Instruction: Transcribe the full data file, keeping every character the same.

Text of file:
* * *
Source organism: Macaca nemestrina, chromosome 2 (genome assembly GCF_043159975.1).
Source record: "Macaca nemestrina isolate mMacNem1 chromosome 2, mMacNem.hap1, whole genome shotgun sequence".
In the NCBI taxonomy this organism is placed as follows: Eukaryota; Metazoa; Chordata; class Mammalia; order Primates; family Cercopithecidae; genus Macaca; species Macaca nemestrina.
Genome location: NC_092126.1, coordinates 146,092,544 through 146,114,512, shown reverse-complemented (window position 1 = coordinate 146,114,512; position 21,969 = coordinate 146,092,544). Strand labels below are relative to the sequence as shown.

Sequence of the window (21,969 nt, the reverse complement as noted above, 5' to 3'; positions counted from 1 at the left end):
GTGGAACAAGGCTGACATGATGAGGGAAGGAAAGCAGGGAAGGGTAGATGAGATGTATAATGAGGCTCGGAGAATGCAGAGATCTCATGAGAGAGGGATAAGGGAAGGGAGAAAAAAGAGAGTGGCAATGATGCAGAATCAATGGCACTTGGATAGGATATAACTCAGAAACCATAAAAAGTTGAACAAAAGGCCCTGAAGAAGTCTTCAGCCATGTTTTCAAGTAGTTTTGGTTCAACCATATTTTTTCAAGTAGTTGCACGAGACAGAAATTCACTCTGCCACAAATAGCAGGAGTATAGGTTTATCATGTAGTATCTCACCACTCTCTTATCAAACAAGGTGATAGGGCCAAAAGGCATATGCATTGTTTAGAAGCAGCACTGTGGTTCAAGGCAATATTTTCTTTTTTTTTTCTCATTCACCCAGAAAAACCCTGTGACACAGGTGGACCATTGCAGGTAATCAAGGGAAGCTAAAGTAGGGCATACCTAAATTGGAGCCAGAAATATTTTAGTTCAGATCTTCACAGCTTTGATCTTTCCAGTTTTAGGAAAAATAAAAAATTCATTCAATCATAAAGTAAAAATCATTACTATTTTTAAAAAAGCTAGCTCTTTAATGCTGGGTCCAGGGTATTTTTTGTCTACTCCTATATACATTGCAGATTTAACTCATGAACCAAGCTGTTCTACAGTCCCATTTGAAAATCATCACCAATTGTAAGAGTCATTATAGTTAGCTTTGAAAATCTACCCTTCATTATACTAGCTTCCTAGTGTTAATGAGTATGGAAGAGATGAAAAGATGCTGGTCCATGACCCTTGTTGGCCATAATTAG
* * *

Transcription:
Source organism: Macaca nemestrina, chromosome 2 (genome assembly GCF_043159975.1).
Source record: "Macaca nemestrina isolate mMacNem1 chromosome 2, mMacNem.hap1, whole genome shotgun sequence".
In the NCBI taxonomy this organism is placed as follows: Eukaryota; Metazoa; Chordata; class Mammalia; order Primates; family Cercopithecidae; genus Macaca; species Macaca nemestrina.
Genome location: NC_092126.1, coordinates 146,092,544 through 146,114,512, shown reverse-complemented (window position 1 = coordinate 146,114,512; position 21,969 = coordinate 146,092,544). Strand labels below are relative to the sequence as shown.

Sequence of the window (21,969 nt, the reverse complement as noted above, 5' to 3'; positions counted from 1 at the left end):
GTGGAACAAGGCTGACATGATGAGGGAAGGAAAGCAGGGAAGGGTAGATGAGATGTATAATGAGGCTCGGAGAATGCAGAGATCTCATGAGAGAGGGATAAGGGAAGGGAGAAAAAAGAGAGTGGCAATGATGCAGAATCAATGGCACTTGGATAGGATATAACTCAGAAACCATAAAAAGTTGAACAAAAGGCCCTGAAGAAGTCTTCAGCCATGTTTTCAAGTAGTTTTGGTTCAACCATATTTTTTCAAGTAGTTGCACGAGACAGAAATTCACTCTGCCACAAATAGCAGGAGTATAGGTTTATCATGTAGTATCTCACCACTCTCTTATCAAACAAGGTGATAGGGCCAAAAGGCATATGCATTGTTTAGAAGCAGCACTGTGGTTCAAGGCAATATTTTCTTTTTTTTTTCTCATTCACCCAGAAAAACCCTGTGACACAGGTGGACCATTGCAGGTAATCAAGGGAAGCTAAAGTAGGGCATACCTAAATTGGAGCCAGAAATATTTTAGTTCAGATCTTCACAGCTTTGATCTTTCCAGTTTTAGGAAAAATAAAAAATTCATTCAATCATAAAGTAAAAATCATTACTATTTTTAAAAAAGCTAGCTCTTTAATGCTGGGTCCAGGGTATTTTTTGTCTACTCCTATATACATTGCAGATTTAACTCATGAACCAAGCTGTTCTACAGTCCCATTTGAAAATCATCACCAATTGTAAGAGTCATTATAGTTAGCTTTGAAAATCTACCCTTCATTATACTAGCTTCCTAGTGTTAATGAGTATGGAAGAGATGAAAAGATGCTGGTCCATGACCCTTGTTGGCCATAATTAG